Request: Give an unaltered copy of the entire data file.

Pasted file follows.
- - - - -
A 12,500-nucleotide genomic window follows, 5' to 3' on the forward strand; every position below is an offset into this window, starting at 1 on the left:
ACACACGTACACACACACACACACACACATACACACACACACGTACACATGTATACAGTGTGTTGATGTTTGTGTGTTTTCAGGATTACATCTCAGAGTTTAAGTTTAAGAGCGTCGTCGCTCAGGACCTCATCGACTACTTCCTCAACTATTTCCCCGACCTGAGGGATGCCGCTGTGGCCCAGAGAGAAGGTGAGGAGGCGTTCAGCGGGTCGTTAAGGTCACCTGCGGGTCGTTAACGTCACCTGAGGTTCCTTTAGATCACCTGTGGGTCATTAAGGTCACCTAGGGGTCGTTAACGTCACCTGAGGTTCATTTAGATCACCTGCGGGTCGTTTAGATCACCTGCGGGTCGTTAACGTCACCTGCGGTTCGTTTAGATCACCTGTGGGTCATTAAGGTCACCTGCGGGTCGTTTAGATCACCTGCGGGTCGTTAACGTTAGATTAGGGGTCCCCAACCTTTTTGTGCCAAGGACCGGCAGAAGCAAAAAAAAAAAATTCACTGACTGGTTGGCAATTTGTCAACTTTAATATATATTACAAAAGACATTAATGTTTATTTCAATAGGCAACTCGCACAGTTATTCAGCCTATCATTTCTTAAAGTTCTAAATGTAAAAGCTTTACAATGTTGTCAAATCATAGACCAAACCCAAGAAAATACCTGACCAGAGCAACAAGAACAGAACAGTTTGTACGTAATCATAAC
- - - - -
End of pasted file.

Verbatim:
A 12,500-nucleotide genomic window follows, 5' to 3' on the forward strand; every position below is an offset into this window, starting at 1 on the left:
ACACACGTACACACACACACACACACACATACACACACACACGTACACATGTATACAGTGTGTTGATGTTTGTGTGTTTTCAGGATTACATCTCAGAGTTTAAGTTTAAGAGCGTCGTCGCTCAGGACCTCATCGACTACTTCCTCAACTATTTCCCCGACCTGAGGGATGCCGCTGTGGCCCAGAGAGAAGGTGAGGAGGCGTTCAGCGGGTCGTTAAGGTCACCTGCGGGTCGTTAACGTCACCTGAGGTTCCTTTAGATCACCTGTGGGTCATTAAGGTCACCTAGGGGTCGTTAACGTCACCTGAGGTTCATTTAGATCACCTGCGGGTCGTTTAGATCACCTGCGGGTCGTTAACGTCACCTGCGGTTCGTTTAGATCACCTGTGGGTCATTAAGGTCACCTGCGGGTCGTTTAGATCACCTGCGGGTCGTTAACGTTAGATTAGGGGTCCCCAACCTTTTTGTGCCAAGGACCGGCAGAAGCAAAAAAAAAAAATTCACTGACTGGTTGGCAATTTGTCAACTTTAATATATATTACAAAAGACATTAATGTTTATTTCAATAGGCAACTCGCACAGTTATTCAGCCTATCATTTCTTAAAGTTCTAAATGTAAAAGCTTTACAATGTTGTCAAATCATAGACCAAACCCAAGAAAATACCTGACCAGAGCAACAAGAACAGAACAGTTTGTACGTAATCATAAC